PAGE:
BEIJING (Reuters) - China’s implied oil consumption grew 2.5 percent in 2015 on strong gasoline and kerosene use, defying a slowing economy and falling demand for other commodities such as coal and steel.
Yet oil demand growth in 2016 is seen lower as the world’s second-largest economy is locked in a protracted slowdown.
China consumed a record 10.32 million barrels per day (bpd) of oil in 2015, up 256,000 bpd on the year, according to preliminary Reuters calculations based on government data.
China’s strong demand, especially for crude and gasoline, has been a rare pillar of support for oil prices, which have tumbled over 70 percent since mid-2014 to their lowest in more than 12 years, as global exporters pump a million barrels of crude a day in excess of demand. [O/R]
China’s oil demand should continue to support global oil prices despite overall bearish sentiment, said analyst Daniel Ang of Phillip Futures in Singapore.
“Just looking at oil demand alone for China, it’s likely to remain strong or at least grow at the same pace as it has been,” he said.
Still, with China’s economy growing last year at its slowest pace in 25 years and economists expecting it to lose more momentum in 2016, many analysts see the country’s oil demand growth dropping off as well.
Chinese oil demand is expected to grow 420,000 bpd in 2016, compared to an estimated 600,000 bpd last year, according to Standard Chartered, with the International Energy Agency forecasting a similar drop in its most recent monthly report.
Some fall-off in oil demand has already been seen over the last two months, with implied oil use down more than 1 percent from a year ago in both December and November.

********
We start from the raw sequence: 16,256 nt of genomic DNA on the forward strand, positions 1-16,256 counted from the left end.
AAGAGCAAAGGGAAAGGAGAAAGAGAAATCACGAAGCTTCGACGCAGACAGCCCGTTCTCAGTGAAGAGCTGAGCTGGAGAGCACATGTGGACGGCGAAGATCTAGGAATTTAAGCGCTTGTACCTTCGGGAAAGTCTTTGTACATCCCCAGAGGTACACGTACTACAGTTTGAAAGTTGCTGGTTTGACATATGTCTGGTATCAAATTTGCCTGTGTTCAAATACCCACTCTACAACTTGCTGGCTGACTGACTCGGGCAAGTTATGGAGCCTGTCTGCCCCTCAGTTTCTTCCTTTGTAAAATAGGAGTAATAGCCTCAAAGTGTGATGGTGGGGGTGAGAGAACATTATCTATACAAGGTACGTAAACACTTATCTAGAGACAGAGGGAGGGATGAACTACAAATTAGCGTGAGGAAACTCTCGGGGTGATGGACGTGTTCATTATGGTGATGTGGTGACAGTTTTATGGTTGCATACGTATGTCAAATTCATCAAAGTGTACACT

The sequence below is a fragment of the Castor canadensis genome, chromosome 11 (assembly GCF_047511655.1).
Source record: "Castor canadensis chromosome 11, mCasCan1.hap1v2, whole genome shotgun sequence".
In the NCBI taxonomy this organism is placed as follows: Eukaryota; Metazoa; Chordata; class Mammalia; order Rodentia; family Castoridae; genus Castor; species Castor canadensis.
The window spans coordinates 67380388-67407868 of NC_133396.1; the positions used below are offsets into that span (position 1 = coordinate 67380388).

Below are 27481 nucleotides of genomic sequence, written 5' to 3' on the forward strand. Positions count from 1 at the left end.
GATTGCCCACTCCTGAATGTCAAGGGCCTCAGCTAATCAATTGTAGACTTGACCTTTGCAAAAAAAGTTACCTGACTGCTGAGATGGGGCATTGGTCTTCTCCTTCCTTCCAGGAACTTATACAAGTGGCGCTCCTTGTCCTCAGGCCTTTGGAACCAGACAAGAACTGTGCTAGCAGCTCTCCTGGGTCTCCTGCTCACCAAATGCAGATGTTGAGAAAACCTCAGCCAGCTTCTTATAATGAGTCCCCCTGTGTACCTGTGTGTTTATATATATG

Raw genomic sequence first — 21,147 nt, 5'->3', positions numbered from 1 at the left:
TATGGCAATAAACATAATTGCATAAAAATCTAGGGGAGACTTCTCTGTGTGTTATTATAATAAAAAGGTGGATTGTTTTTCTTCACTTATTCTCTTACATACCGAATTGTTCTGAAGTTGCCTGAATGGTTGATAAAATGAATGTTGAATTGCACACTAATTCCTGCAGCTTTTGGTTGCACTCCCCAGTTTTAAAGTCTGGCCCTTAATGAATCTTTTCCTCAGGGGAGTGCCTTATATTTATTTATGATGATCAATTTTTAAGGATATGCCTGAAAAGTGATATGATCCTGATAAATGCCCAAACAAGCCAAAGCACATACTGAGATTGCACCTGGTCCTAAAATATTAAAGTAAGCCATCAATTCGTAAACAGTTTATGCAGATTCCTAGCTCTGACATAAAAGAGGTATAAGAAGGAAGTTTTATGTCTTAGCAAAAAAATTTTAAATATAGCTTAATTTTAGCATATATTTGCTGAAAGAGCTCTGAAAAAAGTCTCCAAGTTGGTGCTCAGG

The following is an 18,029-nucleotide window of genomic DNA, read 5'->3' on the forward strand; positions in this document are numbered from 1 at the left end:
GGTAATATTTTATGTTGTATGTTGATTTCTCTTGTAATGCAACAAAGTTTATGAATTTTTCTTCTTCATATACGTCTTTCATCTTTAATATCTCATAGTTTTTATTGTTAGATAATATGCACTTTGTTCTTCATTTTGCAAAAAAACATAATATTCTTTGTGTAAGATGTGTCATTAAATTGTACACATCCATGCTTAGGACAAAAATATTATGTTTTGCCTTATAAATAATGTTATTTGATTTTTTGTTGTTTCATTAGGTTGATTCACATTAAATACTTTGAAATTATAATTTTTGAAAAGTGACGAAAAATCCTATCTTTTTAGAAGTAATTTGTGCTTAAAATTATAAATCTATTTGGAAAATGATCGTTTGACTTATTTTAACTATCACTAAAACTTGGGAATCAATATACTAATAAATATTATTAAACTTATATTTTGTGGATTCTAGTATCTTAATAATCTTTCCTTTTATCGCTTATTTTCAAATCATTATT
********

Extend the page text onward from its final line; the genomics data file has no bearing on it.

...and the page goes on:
Reuters calculates preliminary implied oil demand using official figures for refinery throughput and net imports of refined products, excluding any changes in inventories.
More detailed demand calculations for December, with a breakdown by product, are expected later this week. Demand adjusted for estimated changes in commercial fuel stocks will come later in January.
VEHICLE SALES AND FUEL EXPORTS
China’s oil demand has so far been propped up by vehicle sales that rebounded thanks to tax breaks in the second half of last year after growth earlier ground to a halt.
And vehicle sales are expected to grow even faster at 6 percent in 2016, the China Association of Automobile Manufacturers said earlier this month.
Over January-November for 2015 - the latest period for which detailed demand calculations are available - gasoline use rose 9.7 percent, mostly due to the increase in passenger car sales.
But China is also exporting increasing amounts of refined fuel.
“This will be a result of slower domestic demand growth and a growing refining capacity surplus, which will encourage refiners to turn to overseas markets,” said forecaster and data analysis company BMI Research.
In 2015, China continued to refine more crude oil - a record amount in December - as imports of crude oil continued to grow amid global prices less than half the previous year’s highs.
China imported a record 7.82 million bpd of crude last month to feed its growing throughput capacity and help fill strategic reserves.
China’s refinery runs for 2015 rose 3.8 percent to 10.44 mln bpd, data from the National Bureau of Statistics (NBS) showed.
In December, refinery throughput hit a record 10.79 million bpd, up 2.7 percent from the same month last year and 1 percent higher from November.
High crude throughput and weak domestic demand growth for diesel made China a net fuel exporter in 2015. The country exported 120,000 bpd of fuel.
Editing by Henning Gloystein and Tom Hogue
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